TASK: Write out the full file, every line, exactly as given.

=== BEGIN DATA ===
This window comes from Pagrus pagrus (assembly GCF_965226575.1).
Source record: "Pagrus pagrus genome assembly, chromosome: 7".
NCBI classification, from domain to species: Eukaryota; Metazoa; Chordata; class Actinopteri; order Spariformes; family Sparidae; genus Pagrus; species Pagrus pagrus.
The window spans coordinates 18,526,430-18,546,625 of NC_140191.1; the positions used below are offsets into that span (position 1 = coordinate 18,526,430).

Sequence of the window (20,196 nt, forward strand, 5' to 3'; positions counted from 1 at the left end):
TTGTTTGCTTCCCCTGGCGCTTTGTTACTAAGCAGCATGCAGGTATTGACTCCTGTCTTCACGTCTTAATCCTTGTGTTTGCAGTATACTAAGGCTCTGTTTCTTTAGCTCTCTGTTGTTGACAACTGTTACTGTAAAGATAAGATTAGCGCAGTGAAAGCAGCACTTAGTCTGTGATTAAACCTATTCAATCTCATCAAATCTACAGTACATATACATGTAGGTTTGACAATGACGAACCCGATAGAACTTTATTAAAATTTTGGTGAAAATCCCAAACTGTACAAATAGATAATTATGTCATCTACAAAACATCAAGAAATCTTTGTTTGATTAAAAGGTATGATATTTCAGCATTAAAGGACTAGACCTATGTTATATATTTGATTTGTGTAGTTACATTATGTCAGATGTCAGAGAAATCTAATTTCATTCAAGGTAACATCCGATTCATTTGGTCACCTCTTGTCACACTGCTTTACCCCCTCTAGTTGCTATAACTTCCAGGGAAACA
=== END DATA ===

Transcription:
This window comes from Pagrus pagrus (assembly GCF_965226575.1).
Source record: "Pagrus pagrus genome assembly, chromosome: 7".
NCBI classification, from domain to species: Eukaryota; Metazoa; Chordata; class Actinopteri; order Spariformes; family Sparidae; genus Pagrus; species Pagrus pagrus.
The window spans coordinates 18,526,430-18,546,625 of NC_140191.1; the positions used below are offsets into that span (position 1 = coordinate 18,526,430).

Sequence of the window (20,196 nt, forward strand, 5' to 3'; positions counted from 1 at the left end):
TTGTTTGCTTCCCCTGGCGCTTTGTTACTAAGCAGCATGCAGGTATTGACTCCTGTCTTCACGTCTTAATCCTTGTGTTTGCAGTATACTAAGGCTCTGTTTCTTTAGCTCTCTGTTGTTGACAACTGTTACTGTAAAGATAAGATTAGCGCAGTGAAAGCAGCACTTAGTCTGTGATTAAACCTATTCAATCTCATCAAATCTACAGTACATATACATGTAGGTTTGACAATGACGAACCCGATAGAACTTTATTAAAATTTTGGTGAAAATCCCAAACTGTACAAATAGATAATTATGTCATCTACAAAACATCAAGAAATCTTTGTTTGATTAAAAGGTATGATATTTCAGCATTAAAGGACTAGACCTATGTTATATATTTGATTTGTGTAGTTACATTATGTCAGATGTCAGAGAAATCTAATTTCATTCAAGGTAACATCCGATTCATTTGGTCACCTCTTGTCACACTGCTTTACCCCCTCTAGTTGCTATAACTTCCAGGGAAACA